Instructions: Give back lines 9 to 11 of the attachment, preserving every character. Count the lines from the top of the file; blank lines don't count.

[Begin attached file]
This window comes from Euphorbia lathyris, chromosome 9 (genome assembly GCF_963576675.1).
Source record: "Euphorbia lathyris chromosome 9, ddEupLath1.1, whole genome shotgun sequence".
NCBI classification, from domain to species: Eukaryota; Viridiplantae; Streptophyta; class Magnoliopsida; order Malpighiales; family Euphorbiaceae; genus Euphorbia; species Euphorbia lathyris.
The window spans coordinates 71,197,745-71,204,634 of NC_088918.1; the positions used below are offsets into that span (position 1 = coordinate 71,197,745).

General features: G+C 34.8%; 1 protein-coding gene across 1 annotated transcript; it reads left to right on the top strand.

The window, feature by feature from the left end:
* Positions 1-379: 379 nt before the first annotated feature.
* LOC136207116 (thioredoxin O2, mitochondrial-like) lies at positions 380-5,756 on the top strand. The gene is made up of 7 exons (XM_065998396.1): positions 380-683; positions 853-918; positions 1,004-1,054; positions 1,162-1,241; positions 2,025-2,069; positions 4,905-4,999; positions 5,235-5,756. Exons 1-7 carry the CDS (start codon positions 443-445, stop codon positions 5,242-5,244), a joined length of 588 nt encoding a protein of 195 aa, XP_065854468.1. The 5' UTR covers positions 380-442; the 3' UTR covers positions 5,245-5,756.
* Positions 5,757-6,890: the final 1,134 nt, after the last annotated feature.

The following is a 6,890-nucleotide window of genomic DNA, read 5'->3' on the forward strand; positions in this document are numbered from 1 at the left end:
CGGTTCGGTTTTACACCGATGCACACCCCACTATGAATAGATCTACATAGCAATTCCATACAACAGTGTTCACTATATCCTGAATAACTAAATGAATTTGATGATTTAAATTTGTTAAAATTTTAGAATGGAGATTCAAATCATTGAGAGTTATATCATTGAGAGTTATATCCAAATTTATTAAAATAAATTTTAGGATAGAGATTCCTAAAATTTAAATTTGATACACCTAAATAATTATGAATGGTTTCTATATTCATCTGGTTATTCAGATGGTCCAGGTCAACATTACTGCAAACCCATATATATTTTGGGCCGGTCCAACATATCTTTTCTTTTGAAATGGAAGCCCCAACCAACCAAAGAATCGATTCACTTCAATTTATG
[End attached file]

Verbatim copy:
* Positions 5,757-6,890: the final 1,134 nt, after the last annotated feature.

The following is a 6,890-nucleotide window of genomic DNA, read 5'->3' on the forward strand; positions in this document are numbered from 1 at the left end:
CGGTTCGGTTTTACACCGATGCACACCCCACTATGAATAGATCTACATAGCAATTCCATACAACAGTGTTCACTATATCCTGAATAACTAAATGAATTTGATGATTTAAATTTGTTAAAATTTTAGAATGGAGATTCAAATCATTGAGAGTTATATCATTGAGAGTTATATCCAAATTTATTAAAATAAATTTTAGGATAGAGATTCCTAAAATTTAAATTTGATACACCTAAATAATTATGAATGGTTTCTATATTCATCTGGTTATTCAGATGGTCCAGGTCAACATTACTGCAAACCCATATATATTTTGGGCCGGTCCAACATATCTTTTCTTTTGAAATGGAAGCCCCAACCAACCAAAGAATCGATTCACTTCAATTTATG